1. If a person logs in successfully, then we make a call to our sweep_on_login/1 function, passing the person’s session_token (which we pattern matched on from the conn), to clear any existing log in attempts. This ensures that a person can come and go as they please without locking themselves out of their account.
  2. If a person has failed to log in too many times, then they will be locked out of their account for 1 hour (the time we scheduled the sweep to occur in our max_login_processor).


We chose this approach for several reasons:

  • adds friction to brute force attempts on a person’s account
  • adds minimal friction to a person that accidentally locks themselves out
  • respects people’s privacy by using the session_id rather than an IP address
  • is “blind” as it is applied across all sessions regardless if an account exists

To elaborate just a bit, if someone is trying to brute force a person’s account (which only they have access to through their password), then the brute force attacker will have to constantly start new sessions and/or wait for an hour-long period. It’s not impossible, but it makes the attack take more work (which is the name of the game).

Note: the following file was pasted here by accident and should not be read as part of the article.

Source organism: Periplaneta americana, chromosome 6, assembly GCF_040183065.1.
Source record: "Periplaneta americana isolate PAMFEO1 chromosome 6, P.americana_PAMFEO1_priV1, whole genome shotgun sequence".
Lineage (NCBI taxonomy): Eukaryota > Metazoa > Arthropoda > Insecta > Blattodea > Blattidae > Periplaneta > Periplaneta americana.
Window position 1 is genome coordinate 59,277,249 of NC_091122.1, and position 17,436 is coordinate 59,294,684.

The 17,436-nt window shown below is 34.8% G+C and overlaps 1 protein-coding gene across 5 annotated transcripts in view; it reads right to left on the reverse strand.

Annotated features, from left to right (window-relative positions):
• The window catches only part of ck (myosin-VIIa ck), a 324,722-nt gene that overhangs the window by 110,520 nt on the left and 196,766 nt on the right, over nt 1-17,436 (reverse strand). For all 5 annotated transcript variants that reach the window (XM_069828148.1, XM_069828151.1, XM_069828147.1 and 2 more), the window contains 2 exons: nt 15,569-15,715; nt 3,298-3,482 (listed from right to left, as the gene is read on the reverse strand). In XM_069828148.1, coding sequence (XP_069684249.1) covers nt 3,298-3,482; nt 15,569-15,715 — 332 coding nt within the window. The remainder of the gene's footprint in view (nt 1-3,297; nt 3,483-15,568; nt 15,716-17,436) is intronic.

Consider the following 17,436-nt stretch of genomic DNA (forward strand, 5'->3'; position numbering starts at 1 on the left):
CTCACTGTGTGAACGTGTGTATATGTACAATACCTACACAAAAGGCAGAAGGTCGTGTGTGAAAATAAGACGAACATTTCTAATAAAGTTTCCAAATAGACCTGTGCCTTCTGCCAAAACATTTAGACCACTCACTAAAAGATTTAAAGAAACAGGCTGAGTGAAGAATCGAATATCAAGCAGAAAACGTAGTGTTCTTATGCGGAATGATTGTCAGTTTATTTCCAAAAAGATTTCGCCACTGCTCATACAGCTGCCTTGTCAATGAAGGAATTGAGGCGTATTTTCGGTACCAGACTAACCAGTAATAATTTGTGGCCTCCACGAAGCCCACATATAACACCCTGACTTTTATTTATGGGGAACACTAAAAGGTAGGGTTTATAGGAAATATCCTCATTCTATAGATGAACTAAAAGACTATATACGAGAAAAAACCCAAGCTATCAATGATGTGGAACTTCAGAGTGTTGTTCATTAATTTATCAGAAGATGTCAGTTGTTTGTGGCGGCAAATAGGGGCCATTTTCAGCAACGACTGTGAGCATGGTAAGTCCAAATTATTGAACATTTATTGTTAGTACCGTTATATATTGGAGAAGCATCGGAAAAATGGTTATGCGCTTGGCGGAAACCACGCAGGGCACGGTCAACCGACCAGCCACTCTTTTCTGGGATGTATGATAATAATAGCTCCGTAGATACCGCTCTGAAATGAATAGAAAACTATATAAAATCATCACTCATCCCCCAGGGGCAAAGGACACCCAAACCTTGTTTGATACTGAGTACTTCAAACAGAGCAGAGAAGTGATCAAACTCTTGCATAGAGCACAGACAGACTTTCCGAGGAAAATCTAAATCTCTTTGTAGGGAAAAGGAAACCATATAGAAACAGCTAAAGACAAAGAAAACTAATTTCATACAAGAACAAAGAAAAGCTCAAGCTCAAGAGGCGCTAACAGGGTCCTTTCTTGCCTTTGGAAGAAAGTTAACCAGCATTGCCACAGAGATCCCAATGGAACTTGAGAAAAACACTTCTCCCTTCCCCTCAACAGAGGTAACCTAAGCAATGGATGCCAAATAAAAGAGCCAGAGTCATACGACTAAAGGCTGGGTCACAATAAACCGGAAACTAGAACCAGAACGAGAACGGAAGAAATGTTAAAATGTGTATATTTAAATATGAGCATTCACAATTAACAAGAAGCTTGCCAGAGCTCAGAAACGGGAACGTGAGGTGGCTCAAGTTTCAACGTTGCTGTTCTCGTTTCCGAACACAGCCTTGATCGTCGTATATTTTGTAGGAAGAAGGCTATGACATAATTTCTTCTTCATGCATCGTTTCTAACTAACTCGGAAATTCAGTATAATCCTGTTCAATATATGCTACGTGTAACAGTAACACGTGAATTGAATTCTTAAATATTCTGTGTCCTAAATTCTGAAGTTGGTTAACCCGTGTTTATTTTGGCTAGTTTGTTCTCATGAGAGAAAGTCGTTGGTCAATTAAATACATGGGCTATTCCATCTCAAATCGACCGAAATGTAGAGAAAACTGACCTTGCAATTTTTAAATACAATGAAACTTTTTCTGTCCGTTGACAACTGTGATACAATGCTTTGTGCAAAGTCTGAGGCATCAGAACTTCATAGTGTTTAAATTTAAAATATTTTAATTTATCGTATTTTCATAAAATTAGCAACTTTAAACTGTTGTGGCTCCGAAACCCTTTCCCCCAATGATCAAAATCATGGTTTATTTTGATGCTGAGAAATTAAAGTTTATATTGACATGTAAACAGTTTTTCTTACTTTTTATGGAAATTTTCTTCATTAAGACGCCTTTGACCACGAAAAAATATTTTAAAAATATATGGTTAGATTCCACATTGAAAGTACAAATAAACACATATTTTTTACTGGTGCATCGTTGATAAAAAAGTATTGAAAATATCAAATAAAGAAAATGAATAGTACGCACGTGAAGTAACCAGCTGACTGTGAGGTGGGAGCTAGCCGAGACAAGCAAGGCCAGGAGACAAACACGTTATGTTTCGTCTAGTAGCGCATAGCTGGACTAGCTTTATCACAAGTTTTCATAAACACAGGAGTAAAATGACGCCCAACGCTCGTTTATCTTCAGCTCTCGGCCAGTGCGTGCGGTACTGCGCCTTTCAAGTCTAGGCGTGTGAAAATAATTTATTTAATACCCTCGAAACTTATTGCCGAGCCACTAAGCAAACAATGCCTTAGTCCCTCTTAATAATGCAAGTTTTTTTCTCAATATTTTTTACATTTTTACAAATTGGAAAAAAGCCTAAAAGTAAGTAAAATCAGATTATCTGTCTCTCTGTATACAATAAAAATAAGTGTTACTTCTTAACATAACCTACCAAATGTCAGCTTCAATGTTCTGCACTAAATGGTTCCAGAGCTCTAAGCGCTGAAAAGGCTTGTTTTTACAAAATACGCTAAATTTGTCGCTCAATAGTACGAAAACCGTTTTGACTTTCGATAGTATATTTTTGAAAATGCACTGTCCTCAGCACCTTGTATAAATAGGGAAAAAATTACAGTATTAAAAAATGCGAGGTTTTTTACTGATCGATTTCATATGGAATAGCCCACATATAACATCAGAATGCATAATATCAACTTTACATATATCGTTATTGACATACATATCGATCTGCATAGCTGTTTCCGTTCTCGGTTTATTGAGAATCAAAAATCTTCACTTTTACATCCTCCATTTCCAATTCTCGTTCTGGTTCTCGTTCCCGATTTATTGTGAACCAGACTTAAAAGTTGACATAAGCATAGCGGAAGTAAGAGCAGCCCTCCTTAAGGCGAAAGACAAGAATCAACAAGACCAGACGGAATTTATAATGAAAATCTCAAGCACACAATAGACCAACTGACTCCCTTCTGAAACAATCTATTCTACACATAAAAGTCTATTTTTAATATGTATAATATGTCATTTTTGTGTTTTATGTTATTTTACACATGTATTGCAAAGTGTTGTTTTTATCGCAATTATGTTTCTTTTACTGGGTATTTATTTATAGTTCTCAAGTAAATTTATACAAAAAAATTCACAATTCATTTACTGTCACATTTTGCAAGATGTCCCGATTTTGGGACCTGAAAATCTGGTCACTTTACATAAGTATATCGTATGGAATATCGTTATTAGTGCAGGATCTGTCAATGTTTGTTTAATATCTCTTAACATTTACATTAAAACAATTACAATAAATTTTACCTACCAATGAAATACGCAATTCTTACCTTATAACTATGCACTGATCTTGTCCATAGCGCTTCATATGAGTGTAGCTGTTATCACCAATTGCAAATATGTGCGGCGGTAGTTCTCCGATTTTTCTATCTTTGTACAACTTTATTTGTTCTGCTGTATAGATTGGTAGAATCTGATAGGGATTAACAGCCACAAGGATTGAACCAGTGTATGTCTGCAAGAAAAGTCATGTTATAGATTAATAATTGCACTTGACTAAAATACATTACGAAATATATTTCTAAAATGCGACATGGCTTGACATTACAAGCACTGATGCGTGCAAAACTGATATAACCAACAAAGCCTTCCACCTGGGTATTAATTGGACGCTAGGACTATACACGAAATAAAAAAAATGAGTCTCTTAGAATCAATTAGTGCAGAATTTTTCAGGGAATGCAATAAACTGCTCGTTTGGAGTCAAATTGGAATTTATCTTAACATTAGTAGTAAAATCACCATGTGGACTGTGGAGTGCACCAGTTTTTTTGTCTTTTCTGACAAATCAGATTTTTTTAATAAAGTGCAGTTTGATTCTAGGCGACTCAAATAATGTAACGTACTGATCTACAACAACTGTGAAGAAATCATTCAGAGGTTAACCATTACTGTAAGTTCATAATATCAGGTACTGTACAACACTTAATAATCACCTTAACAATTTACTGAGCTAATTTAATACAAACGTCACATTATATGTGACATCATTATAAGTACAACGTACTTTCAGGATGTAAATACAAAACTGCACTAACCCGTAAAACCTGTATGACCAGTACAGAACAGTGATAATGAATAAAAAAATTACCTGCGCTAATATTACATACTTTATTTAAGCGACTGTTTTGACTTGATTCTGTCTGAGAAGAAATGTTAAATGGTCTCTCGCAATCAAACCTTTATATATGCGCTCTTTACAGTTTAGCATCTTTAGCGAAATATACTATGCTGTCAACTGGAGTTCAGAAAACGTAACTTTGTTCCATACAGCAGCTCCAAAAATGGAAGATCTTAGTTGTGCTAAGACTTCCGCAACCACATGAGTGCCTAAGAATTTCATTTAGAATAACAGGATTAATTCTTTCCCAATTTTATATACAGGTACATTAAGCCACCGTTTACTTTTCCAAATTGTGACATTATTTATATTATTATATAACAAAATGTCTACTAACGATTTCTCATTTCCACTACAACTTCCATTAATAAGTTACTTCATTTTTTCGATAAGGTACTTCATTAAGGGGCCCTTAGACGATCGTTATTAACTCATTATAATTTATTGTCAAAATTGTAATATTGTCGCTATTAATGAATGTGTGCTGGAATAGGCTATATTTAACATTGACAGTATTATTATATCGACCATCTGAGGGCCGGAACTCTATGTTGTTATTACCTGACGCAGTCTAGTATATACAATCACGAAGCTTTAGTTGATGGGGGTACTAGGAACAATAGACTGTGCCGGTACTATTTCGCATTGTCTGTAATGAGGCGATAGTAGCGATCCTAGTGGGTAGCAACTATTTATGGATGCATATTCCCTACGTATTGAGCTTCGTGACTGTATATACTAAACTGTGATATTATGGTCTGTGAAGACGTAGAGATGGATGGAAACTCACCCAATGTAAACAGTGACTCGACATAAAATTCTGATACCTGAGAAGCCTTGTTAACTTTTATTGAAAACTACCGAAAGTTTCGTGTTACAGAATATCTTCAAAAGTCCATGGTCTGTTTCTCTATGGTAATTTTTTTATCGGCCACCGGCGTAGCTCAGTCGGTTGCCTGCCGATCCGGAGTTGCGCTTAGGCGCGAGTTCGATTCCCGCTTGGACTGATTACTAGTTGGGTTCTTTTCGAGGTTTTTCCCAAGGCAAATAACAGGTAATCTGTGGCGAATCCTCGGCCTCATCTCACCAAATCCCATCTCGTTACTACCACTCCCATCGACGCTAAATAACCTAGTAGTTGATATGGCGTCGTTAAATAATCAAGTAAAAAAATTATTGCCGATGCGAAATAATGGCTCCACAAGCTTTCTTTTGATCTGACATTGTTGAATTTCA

On the flip side, if a person accidentally locks themselves out, then they can either start a new session (say an incognito window) or wait for 1 hour. Again, we don’t want to make the person’s experience more of a pain on the off chance someone is trying to break into their account (which already has other defenses like a strong password, optional 2FA, and “blind” error messages).

Lastly, by using the session_id we respect people’s privacy by not pulling and logging (even if temporarily) their IP address which could be directly associated to their location (unless behind a good VPN). Further, when we couple the session_id approach with “blind” error messages (messages that don’t reveal whether or not someone has an account with us), it further protects people’s privacy because an attacker will get the same errors if they attempt to break into an existing or non-existing account.


So, thats it!

Hope it helps you if you were thinking about limiting log in attempts in your Elixir/Phoenix application and wanted to respect people’s privacy.

You could easily customize the max_login_processor to futher suit your specific needs.

If you’re interested in learning more about Metamorphic, then follow along with our company podcast or support us on Patreon and stay tuned — a transformation to our online life is coming soon!

Always open to improvements and thoughts, thank you!

💚 Mark



Geek Culture

Creator @ Metamorphic | Co-founder @ Moss Piglet